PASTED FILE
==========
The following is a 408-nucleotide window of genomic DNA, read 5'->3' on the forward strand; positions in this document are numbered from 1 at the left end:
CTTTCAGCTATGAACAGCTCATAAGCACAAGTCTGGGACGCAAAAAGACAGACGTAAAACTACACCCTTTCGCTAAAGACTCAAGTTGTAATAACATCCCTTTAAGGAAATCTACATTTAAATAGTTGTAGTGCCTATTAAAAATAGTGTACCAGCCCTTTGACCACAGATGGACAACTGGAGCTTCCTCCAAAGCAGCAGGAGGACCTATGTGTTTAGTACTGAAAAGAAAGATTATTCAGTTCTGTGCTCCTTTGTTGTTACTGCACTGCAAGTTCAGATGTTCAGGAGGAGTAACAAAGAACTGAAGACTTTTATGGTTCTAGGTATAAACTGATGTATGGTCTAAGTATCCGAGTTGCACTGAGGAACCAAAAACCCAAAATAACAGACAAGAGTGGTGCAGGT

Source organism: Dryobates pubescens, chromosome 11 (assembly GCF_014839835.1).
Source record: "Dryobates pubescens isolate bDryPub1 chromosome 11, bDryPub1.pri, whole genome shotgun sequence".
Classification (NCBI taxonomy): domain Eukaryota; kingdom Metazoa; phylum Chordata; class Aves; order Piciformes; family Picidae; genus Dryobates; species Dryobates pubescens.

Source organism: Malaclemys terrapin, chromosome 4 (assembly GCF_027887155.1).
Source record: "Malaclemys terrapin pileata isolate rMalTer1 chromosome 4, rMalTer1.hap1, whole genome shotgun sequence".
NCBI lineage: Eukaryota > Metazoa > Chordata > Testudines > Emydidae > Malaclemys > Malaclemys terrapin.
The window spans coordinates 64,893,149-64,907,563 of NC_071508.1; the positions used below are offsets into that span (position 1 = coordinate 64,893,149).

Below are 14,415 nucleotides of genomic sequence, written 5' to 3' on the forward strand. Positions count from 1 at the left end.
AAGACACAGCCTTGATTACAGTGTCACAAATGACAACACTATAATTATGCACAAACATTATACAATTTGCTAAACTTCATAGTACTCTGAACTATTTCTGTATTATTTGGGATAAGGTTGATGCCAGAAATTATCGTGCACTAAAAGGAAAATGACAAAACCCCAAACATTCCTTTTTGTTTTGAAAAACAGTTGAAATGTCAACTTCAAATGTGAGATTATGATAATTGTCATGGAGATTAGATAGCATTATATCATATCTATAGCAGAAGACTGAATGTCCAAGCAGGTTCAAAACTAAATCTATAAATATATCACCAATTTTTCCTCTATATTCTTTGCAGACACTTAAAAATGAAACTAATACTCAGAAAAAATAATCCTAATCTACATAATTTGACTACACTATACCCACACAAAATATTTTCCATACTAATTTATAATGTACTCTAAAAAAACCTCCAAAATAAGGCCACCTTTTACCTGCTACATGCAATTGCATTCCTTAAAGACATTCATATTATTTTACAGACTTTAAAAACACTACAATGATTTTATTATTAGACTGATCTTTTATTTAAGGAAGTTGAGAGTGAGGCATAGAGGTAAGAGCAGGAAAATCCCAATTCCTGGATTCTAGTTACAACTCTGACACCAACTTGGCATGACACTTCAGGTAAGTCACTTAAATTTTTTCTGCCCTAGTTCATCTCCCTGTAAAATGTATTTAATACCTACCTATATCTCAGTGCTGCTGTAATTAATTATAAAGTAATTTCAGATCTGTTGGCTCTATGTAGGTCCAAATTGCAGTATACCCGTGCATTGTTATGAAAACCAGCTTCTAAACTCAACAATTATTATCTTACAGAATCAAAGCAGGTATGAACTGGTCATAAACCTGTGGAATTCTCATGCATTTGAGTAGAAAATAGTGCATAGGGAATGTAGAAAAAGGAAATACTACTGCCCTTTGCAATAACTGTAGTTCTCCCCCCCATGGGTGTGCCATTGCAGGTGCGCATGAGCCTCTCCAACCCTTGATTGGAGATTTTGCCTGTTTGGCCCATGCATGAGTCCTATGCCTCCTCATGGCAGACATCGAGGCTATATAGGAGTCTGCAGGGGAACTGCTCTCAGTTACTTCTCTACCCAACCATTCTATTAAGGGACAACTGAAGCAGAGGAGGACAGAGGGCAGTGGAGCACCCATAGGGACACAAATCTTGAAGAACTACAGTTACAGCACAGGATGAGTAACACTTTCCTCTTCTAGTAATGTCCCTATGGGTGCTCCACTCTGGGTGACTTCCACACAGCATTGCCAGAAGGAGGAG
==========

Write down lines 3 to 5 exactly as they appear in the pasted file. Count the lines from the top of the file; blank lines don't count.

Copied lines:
Source organism: Dryobates pubescens, chromosome 11 (assembly GCF_014839835.1).
Source record: "Dryobates pubescens isolate bDryPub1 chromosome 11, bDryPub1.pri, whole genome shotgun sequence".
Classification (NCBI taxonomy): domain Eukaryota; kingdom Metazoa; phylum Chordata; class Aves; order Piciformes; family Picidae; genus Dryobates; species Dryobates pubescens.